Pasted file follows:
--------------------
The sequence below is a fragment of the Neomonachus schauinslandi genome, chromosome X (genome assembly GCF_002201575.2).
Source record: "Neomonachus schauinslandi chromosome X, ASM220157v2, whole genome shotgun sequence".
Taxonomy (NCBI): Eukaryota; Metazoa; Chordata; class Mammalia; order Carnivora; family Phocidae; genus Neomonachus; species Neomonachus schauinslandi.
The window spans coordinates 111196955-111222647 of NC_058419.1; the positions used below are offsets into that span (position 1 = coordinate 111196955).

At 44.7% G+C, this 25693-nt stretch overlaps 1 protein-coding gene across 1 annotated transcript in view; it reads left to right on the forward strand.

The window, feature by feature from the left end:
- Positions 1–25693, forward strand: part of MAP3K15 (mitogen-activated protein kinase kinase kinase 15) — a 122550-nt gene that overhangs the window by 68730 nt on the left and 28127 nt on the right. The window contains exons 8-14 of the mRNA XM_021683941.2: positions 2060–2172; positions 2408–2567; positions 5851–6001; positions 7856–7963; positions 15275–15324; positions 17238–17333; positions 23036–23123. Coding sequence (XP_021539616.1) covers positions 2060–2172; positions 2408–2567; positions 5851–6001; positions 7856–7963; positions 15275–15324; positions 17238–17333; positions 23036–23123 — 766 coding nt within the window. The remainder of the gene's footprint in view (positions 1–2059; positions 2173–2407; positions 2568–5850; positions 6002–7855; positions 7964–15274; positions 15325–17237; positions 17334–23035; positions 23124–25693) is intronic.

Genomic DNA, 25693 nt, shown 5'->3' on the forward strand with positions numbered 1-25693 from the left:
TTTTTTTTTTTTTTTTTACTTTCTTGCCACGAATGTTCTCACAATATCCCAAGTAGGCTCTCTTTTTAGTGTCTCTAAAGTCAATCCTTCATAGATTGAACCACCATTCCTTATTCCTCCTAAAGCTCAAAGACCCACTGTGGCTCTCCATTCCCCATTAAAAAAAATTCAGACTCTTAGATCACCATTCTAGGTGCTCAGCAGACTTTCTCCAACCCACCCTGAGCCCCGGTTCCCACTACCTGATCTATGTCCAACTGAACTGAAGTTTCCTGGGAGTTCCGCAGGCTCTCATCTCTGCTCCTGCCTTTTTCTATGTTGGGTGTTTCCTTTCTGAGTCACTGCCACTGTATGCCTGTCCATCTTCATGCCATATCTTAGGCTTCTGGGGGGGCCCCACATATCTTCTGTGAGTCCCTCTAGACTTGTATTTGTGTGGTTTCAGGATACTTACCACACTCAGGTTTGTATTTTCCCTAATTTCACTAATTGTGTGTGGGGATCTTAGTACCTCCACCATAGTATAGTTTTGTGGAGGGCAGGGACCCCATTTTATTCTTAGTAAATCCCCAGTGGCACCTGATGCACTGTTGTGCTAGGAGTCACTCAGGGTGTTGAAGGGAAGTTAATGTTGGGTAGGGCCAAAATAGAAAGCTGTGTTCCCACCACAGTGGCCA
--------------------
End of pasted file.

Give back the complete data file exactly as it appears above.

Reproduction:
The sequence below is a fragment of the Neomonachus schauinslandi genome, chromosome X (genome assembly GCF_002201575.2).
Source record: "Neomonachus schauinslandi chromosome X, ASM220157v2, whole genome shotgun sequence".
Taxonomy (NCBI): Eukaryota; Metazoa; Chordata; class Mammalia; order Carnivora; family Phocidae; genus Neomonachus; species Neomonachus schauinslandi.
The window spans coordinates 111196955-111222647 of NC_058419.1; the positions used below are offsets into that span (position 1 = coordinate 111196955).

At 44.7% G+C, this 25693-nt stretch overlaps 1 protein-coding gene across 1 annotated transcript in view; it reads left to right on the forward strand.

The window, feature by feature from the left end:
- Positions 1–25693, forward strand: part of MAP3K15 (mitogen-activated protein kinase kinase kinase 15) — a 122550-nt gene that overhangs the window by 68730 nt on the left and 28127 nt on the right. The window contains exons 8-14 of the mRNA XM_021683941.2: positions 2060–2172; positions 2408–2567; positions 5851–6001; positions 7856–7963; positions 15275–15324; positions 17238–17333; positions 23036–23123. Coding sequence (XP_021539616.1) covers positions 2060–2172; positions 2408–2567; positions 5851–6001; positions 7856–7963; positions 15275–15324; positions 17238–17333; positions 23036–23123 — 766 coding nt within the window. The remainder of the gene's footprint in view (positions 1–2059; positions 2173–2407; positions 2568–5850; positions 6002–7855; positions 7964–15274; positions 15325–17237; positions 17334–23035; positions 23124–25693) is intronic.

Genomic DNA, 25693 nt, shown 5'->3' on the forward strand with positions numbered 1-25693 from the left:
TTTTTTTTTTTTTTTTTACTTTCTTGCCACGAATGTTCTCACAATATCCCAAGTAGGCTCTCTTTTTAGTGTCTCTAAAGTCAATCCTTCATAGATTGAACCACCATTCCTTATTCCTCCTAAAGCTCAAAGACCCACTGTGGCTCTCCATTCCCCATTAAAAAAAATTCAGACTCTTAGATCACCATTCTAGGTGCTCAGCAGACTTTCTCCAACCCACCCTGAGCCCCGGTTCCCACTACCTGATCTATGTCCAACTGAACTGAAGTTTCCTGGGAGTTCCGCAGGCTCTCATCTCTGCTCCTGCCTTTTTCTATGTTGGGTGTTTCCTTTCTGAGTCACTGCCACTGTATGCCTGTCCATCTTCATGCCATATCTTAGGCTTCTGGGGGGGCCCCACATATCTTCTGTGAGTCCCTCTAGACTTGTATTTGTGTGGTTTCAGGATACTTACCACACTCAGGTTTGTATTTTCCCTAATTTCACTAATTGTGTGTGGGGATCTTAGTACCTCCACCATAGTATAGTTTTGTGGAGGGCAGGGACCCCATTTTATTCTTAGTAAATCCCCAGTGGCACCTGATGCACTGTTGTGCTAGGAGTCACTCAGGGTGTTGAAGGGAAGTTAATGTTGGGTAGGGCCAAAATAGAAAGCTGTGTTCCCACCACAGTGGCCA